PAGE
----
Over time, these repressive measures cast their shadow over an ever-growing number of people. A December 1930 decree designated more than thirty different categories of citizens to be deprived of their civil rights, housing rights, access to health care, and ration cards. Among these were "ex-landowners," "ex-shopkeepers," "ex-nobles," ex-policemen," "ex-tsarist civil servants," "ex-kulaks," "ex-employees or owners of private companies," ex-White [Army] officers, "ex-members of political parties," and ex-clergy. These drastic measures against so many groups resulted in a nation overrun with homeless, unemployed vagabonds.
The aforementioned groups were the chief scapegoats who Stalin blamed for the fiscal misery of the nation. To address the problems of hunger and poverty, in 1928 Stalin initiated the first of five "Five-Year Plans" that he would implement during his long reign as the leader of the USSR (the others would cover the periods 1933-37; 1938-42; 1946-50; and 1951-55). This first Plan nationalized all aspects of Russian industry and commerce, with the goal of quickly industrializing the economy and collectivizing agriculture. Collectivization meant the confiscation of all private land and the organization of agricultural production by state-run "collective farms." The idea that drove this program was Marx's fantasy of social equality and social justice. In practice it meant that 25 million peasant farmers would not be paid any wages for their labor, but would instead produce their agricultural output entirely for the state, which would in turn allow them to keep a modest share for their own survival needs. Stalin's vision entailed the systematic replacement of small, unmechanized farms with large, mechanized alternatives that would theoretically produce food much more efficiently. In practice this meant that a nation which had once been Europe's breadbasket would experience famine and chronic agricultural scarcity for the next sixty years, until the system collapsed.
To make the mechanized farms possible, Stalin's Five-Year Plan ordered increases of 111 percent in coal production, 200 percent in iron production, and 335 percent in electric power. Stalin justified his demands by claiming that they were necessary to ensure Russia's very survival against an inevitable invasion by Western capitalist countries. Because the mandated production hikes were so enormous, however, they were rarely achieved. Further complicating matters was the fact that the great pressure for increased productivity resulted in a steep increase in work-related accidents, shoddy work, and physical and technological breakdowns.
Just as he demanded greater productivity from the aforementioned industries, Stalin also required the collectivized farms of the USSR to meet ever-increasing production quotas. He placed strict limits on the consumption of Soviet citizens so as to ensure that capital would be reinvested into industry. In Stalin's mind, the crucial mission of industrializing the Soviet Union justified any and every means, no matter how many lives were squandered or extinguished in the process. As he once explained, "A single death is a tragedy; a million deaths is a statistic." Always attributing his brutalities to an unseen enemy, in 1931 an impatient Stalin said, "We are 50 to 100 years behind the advanced countries. We must cover this distance in 10 years. Either we do this or they will crush us."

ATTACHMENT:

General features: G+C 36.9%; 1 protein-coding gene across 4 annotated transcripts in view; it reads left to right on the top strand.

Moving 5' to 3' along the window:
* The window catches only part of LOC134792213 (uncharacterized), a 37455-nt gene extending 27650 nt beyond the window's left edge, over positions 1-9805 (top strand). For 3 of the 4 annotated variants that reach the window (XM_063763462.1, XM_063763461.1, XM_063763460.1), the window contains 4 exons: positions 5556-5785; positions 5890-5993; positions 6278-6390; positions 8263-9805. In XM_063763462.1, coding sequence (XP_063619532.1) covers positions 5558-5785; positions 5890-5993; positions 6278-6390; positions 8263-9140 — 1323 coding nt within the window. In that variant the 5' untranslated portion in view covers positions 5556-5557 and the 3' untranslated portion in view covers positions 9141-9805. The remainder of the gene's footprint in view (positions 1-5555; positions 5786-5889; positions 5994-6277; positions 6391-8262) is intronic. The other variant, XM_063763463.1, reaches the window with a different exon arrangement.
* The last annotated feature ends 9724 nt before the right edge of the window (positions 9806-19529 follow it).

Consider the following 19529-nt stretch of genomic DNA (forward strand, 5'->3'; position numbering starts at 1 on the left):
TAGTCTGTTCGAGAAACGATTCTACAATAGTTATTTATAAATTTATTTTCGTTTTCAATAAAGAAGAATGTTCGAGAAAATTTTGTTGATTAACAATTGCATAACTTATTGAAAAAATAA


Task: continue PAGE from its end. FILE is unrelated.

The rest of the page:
As the collectivization progressed, agricultural production declined. This was due not only to the factors discussed two paragraphs above, but also to the fact that there was widespread public resistance to collectivization. Many farmers hid part of their harvest for the consumption of their own families. Millions preferred to slaughter their animals for food rather than give them over to Stalin's collective farms. This trend led to a precipitous decline in the number of livestock in the Soviet Union. In Kazakhstan, for instance, the cattle population dwindled from 7 million to 1.6 million, while the number of sheep declined from 22 million to just 1.7 million. In the Soviet dependency of Mongolia, Stalin's collectivization policies led to the loss of 8 million head of livestock. This mass slaughter of the nation's farm animals contributed to a profound economic crisis throughout the USSR. Moreover, many peasant farmers voiced their anti-collectivization sentiments in the form of violent demonstrations. In 1930 alone, some 14,000 peasant riots broke out in various regions of the country.